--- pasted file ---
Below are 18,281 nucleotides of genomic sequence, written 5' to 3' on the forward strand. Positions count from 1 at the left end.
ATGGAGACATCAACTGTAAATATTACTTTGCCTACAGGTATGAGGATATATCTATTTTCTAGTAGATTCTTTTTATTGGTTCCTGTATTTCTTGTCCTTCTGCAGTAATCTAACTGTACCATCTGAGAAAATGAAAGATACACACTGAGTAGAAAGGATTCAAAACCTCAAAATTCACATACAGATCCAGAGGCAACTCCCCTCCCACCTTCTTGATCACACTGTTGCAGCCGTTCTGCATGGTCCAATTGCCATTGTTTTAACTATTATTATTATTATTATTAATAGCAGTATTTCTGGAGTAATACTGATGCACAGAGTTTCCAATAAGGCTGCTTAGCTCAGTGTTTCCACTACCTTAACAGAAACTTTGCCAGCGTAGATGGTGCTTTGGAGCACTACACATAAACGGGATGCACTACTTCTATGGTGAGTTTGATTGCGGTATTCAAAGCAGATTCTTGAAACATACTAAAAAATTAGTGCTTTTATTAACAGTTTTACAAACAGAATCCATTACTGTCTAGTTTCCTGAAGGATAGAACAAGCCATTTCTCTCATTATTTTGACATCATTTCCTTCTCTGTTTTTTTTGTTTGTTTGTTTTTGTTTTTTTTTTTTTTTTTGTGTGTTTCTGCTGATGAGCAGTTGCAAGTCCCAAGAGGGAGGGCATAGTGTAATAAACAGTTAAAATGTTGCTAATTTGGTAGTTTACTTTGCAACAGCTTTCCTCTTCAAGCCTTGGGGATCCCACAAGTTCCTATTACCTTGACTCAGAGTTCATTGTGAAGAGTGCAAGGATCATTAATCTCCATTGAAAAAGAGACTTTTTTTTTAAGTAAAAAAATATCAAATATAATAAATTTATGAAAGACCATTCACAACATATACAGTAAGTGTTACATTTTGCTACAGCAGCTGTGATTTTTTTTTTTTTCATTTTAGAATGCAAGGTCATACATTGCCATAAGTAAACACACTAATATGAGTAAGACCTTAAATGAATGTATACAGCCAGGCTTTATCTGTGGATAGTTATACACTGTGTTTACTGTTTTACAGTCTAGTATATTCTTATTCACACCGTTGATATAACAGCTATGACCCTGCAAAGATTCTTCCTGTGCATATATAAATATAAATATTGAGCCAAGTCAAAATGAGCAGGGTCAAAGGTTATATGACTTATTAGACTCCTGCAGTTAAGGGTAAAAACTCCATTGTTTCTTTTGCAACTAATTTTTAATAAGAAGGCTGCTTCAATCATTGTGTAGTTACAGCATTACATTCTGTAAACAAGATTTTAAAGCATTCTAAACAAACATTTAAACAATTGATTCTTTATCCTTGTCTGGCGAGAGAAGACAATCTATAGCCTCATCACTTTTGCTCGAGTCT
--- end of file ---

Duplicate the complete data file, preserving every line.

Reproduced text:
Below are 18,281 nucleotides of genomic sequence, written 5' to 3' on the forward strand. Positions count from 1 at the left end.
ATGGAGACATCAACTGTAAATATTACTTTGCCTACAGGTATGAGGATATATCTATTTTCTAGTAGATTCTTTTTATTGGTTCCTGTATTTCTTGTCCTTCTGCAGTAATCTAACTGTACCATCTGAGAAAATGAAAGATACACACTGAGTAGAAAGGATTCAAAACCTCAAAATTCACATACAGATCCAGAGGCAACTCCCCTCCCACCTTCTTGATCACACTGTTGCAGCCGTTCTGCATGGTCCAATTGCCATTGTTTTAACTATTATTATTATTATTATTAATAGCAGTATTTCTGGAGTAATACTGATGCACAGAGTTTCCAATAAGGCTGCTTAGCTCAGTGTTTCCACTACCTTAACAGAAACTTTGCCAGCGTAGATGGTGCTTTGGAGCACTACACATAAACGGGATGCACTACTTCTATGGTGAGTTTGATTGCGGTATTCAAAGCAGATTCTTGAAACATACTAAAAAATTAGTGCTTTTATTAACAGTTTTACAAACAGAATCCATTACTGTCTAGTTTCCTGAAGGATAGAACAAGCCATTTCTCTCATTATTTTGACATCATTTCCTTCTCTGTTTTTTTTGTTTGTTTGTTTTTGTTTTTTTTTTTTTTTTTGTGTGTTTCTGCTGATGAGCAGTTGCAAGTCCCAAGAGGGAGGGCATAGTGTAATAAACAGTTAAAATGTTGCTAATTTGGTAGTTTACTTTGCAACAGCTTTCCTCTTCAAGCCTTGGGGATCCCACAAGTTCCTATTACCTTGACTCAGAGTTCATTGTGAAGAGTGCAAGGATCATTAATCTCCATTGAAAAAGAGACTTTTTTTTTAAGTAAAAAAATATCAAATATAATAAATTTATGAAAGACCATTCACAACATATACAGTAAGTGTTACATTTTGCTACAGCAGCTGTGATTTTTTTTTTTTTCATTTTAGAATGCAAGGTCATACATTGCCATAAGTAAACACACTAATATGAGTAAGACCTTAAATGAATGTATACAGCCAGGCTTTATCTGTGGATAGTTATACACTGTGTTTACTGTTTTACAGTCTAGTATATTCTTATTCACACCGTTGATATAACAGCTATGACCCTGCAAAGATTCTTCCTGTGCATATATAAATATAAATATTGAGCCAAGTCAAAATGAGCAGGGTCAAAGGTTATATGACTTATTAGACTCCTGCAGTTAAGGGTAAAAACTCCATTGTTTCTTTTGCAACTAATTTTTAATAAGAAGGCTGCTTCAATCATTGTGTAGTTACAGCATTACATTCTGTAAACAAGATTTTAAAGCATTCTAAACAAACATTTAAACAATTGATTCTTTATCCTTGTCTGGCGAGAGAAGACAATCTATAGCCTCATCACTTTTGCTCGAGTCT